Interesting find via the Guardian. A poll of Americans has found that Apple has oversold Siri.
The research asked 2,000 iOS 7 users what they thought about Siri’s capabilities and specifically whether they thought the voice recognition software had been “oversold” by Apple.
Putting aside the fact that asking users a loaded, negative question is likely to skew the response and that 54 per cent said “no” the resulting 46 per cent of ‘oversold’ users is still a lot.
From personal experience I have to side with the Siri-sceptics. I’ll accept that many people find it useful and use it on a regular basis, I’m just not one of them. John Malkovich and Martin Scorsese may find it a delight but not me.
The three reasons I don’t use it are:
Telling my phone/tablet to do things just seems a stupid thing to do when the existing user interface supports the swift creation of messages, finding contacts and searching for stuff on the internet.
By accuracy I mean both the results and (more commonly) in getting Siri to recognise what it is I’ve asked it to do – by which point I could have just typed or swiped whatever it was I want to do anyway.
I find it difficult to think of things I want to say to it. I can quickly start a text message, find a contact or search for something after more than five years of smartphone use. It just takes that little longer to make the cognitive shift to thinking about how to verbalise what muscle memory knows to do instinctively – by which point I’ve wasted time again.
(Plus I suspect there’s the British thing of not wanting to embarrass yourself in the public place by braying commands into a mobile phone.)
I should qualify that I don’t have Siri on my iPhone 4 just on my iPad. When I upgrade to an iPhone 5S, I may give it another go. Sure, I played with it a fair bit on my iPad when I first got it but never use it now.
Actually that’s not true, I frequently tell Siri is to *** off when I press the home key down for too long by accident.
The new iPads look great. I’m particularly impressed by the hop, skip and jump the iPad mini has done with its A7 processor.
Yet I’m still surprised by the fundamental lack of understanding some writers have about Apple’s strategy.
This from an otherwise good article for the Telegraph on competitors issuing cheaper devices on similar ecosystem models (underline by me, not the author):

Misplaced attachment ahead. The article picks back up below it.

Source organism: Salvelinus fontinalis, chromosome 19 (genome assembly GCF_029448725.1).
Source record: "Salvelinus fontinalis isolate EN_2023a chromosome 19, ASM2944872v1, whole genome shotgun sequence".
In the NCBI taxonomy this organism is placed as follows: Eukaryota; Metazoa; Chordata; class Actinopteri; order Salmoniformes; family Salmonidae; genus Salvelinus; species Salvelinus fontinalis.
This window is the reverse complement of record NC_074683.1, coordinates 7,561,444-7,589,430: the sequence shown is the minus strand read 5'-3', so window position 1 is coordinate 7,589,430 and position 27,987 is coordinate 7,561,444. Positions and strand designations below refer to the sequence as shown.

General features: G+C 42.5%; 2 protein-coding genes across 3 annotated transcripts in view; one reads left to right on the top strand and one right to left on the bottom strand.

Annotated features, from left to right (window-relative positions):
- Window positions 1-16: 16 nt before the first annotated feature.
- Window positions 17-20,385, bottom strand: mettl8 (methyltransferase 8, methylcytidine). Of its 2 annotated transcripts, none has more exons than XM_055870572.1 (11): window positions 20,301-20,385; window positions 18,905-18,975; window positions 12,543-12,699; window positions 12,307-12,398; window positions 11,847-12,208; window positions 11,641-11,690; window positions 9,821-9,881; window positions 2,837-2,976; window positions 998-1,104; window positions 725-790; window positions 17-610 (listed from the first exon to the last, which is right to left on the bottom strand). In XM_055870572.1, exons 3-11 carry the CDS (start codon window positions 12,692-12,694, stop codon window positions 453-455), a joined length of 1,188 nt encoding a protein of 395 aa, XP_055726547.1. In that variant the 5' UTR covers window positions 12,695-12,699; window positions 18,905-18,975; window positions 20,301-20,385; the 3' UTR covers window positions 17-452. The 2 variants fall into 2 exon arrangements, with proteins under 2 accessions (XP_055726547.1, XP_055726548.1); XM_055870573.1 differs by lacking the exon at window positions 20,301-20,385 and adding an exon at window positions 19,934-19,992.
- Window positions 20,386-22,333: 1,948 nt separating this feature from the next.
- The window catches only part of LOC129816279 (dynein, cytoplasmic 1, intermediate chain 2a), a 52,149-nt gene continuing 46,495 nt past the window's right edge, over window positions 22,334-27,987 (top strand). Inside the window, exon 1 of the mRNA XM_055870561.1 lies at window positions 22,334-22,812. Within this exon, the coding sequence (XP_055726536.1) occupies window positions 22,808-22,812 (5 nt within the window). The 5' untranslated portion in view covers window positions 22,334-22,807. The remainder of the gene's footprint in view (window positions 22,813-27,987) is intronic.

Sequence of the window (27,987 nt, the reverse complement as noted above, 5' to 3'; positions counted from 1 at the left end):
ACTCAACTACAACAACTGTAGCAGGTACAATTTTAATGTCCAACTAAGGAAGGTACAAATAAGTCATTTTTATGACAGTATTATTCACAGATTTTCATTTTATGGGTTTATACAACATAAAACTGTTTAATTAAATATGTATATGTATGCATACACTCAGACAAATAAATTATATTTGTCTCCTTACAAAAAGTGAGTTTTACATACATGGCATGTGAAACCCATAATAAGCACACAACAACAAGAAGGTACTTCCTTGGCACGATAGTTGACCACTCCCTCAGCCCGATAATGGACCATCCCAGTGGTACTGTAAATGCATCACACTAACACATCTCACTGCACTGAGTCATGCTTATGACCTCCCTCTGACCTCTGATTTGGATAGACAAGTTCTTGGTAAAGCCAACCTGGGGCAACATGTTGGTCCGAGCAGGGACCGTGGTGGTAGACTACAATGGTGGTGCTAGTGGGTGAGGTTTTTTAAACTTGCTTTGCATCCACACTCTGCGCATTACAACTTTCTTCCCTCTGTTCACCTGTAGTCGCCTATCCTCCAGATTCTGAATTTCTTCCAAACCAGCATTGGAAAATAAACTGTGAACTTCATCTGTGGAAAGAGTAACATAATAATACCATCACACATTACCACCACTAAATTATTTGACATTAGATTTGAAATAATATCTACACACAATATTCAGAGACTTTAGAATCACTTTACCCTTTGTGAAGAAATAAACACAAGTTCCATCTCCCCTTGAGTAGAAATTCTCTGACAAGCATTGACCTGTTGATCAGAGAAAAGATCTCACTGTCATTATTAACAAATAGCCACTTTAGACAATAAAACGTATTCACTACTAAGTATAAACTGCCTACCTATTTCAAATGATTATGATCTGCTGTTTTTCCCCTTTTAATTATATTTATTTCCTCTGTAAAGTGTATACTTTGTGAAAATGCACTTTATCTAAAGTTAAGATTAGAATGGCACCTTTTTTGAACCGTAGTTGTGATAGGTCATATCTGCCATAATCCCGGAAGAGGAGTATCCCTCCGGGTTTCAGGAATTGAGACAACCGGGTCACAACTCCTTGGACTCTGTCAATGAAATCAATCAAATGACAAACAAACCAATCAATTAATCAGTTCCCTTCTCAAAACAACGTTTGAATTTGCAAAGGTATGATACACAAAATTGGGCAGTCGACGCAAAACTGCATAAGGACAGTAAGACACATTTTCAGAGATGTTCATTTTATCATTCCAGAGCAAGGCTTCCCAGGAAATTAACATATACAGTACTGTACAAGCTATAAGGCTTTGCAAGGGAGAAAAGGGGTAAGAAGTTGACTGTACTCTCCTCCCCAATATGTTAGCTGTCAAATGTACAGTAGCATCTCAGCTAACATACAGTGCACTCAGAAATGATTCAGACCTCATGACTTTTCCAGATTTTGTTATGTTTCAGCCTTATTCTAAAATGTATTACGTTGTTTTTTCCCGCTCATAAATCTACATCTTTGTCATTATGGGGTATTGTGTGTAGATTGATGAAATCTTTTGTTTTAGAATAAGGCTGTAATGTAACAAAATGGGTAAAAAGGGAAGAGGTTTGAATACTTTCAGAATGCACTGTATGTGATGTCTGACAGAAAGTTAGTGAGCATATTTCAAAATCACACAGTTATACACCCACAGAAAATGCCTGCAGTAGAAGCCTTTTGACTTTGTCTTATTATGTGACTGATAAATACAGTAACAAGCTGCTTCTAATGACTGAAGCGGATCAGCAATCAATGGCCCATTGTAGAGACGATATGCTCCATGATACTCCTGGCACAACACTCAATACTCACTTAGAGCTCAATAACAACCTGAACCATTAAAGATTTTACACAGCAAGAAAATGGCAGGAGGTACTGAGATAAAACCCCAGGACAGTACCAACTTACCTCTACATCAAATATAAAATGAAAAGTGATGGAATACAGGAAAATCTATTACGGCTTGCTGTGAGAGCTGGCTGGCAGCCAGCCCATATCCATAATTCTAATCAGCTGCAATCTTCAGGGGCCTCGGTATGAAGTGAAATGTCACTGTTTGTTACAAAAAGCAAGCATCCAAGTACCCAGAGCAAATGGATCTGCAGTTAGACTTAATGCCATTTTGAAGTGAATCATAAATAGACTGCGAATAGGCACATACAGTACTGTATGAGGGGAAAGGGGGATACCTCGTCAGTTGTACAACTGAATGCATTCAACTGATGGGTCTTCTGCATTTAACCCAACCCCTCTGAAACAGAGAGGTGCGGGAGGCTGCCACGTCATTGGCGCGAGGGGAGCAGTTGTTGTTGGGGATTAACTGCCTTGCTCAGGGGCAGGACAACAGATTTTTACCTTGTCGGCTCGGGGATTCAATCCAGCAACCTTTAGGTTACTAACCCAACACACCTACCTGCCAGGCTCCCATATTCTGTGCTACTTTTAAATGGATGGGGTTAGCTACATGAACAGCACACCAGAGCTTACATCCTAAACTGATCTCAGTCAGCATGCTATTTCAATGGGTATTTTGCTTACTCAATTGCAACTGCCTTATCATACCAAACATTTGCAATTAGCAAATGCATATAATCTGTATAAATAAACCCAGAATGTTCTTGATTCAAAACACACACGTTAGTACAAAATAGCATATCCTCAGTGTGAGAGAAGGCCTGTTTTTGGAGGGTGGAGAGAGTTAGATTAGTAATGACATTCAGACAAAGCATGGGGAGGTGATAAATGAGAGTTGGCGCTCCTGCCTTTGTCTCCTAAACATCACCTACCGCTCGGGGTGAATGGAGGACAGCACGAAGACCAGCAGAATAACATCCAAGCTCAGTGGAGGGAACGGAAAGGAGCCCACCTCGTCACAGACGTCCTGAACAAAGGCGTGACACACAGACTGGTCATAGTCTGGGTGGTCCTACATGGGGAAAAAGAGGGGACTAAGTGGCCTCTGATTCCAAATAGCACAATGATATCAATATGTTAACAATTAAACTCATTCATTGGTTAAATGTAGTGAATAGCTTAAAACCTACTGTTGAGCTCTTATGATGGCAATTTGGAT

“There’s no guarantee that such an approach will succeed in the long-term – but Apple must be wary that consumers will deem cheaper rivals good enough. If market share continues to fall, even if Apple continues to make enormous profits, shareholders may yet demand cuts in prices to sustain Apple’s dominance.”
If Apple has considered that consumers would or have considered cheaper rivals “good enough” then the Mac would be dead on its arse.
I don’t think Apple gives a damn about people who think that something cheaper is good enough. Someone who says: “That’ll do,” isn’t the target audience.
The “good enough” ethos doesn’t come across in the company’s product or marketing strategy, it doesn’t come across in the way its CEO describes Apple’s mission to deliver great user experience.
I’ve had a fairly ambivalent relationship with Apple Stores over the years. Less so with PC World. As part of the Dixons stable its weary user experience makes Apple’s decision to hire and then fire John Browett all the more bizarre.
I spend more time than I’d like to in PC World trying out new Android kit. The number one problem I have with PC World is that they don’t seem particularly interested in selling you anything.
This isn’t to do with the mostly pleasant staff, it’s to do with the way they lay their wares out. No more is this shoddy, half-arsed approach to retail evidenced than in the the way tablets are displayed.
Let’s head back to the Apple Store for a second. Each iPad is wiped regularly (I guess each day) to clear all the data input by customers (e.g. Photobooth images or test Word documents) and reinstated with a pristine set of images, videos and apps.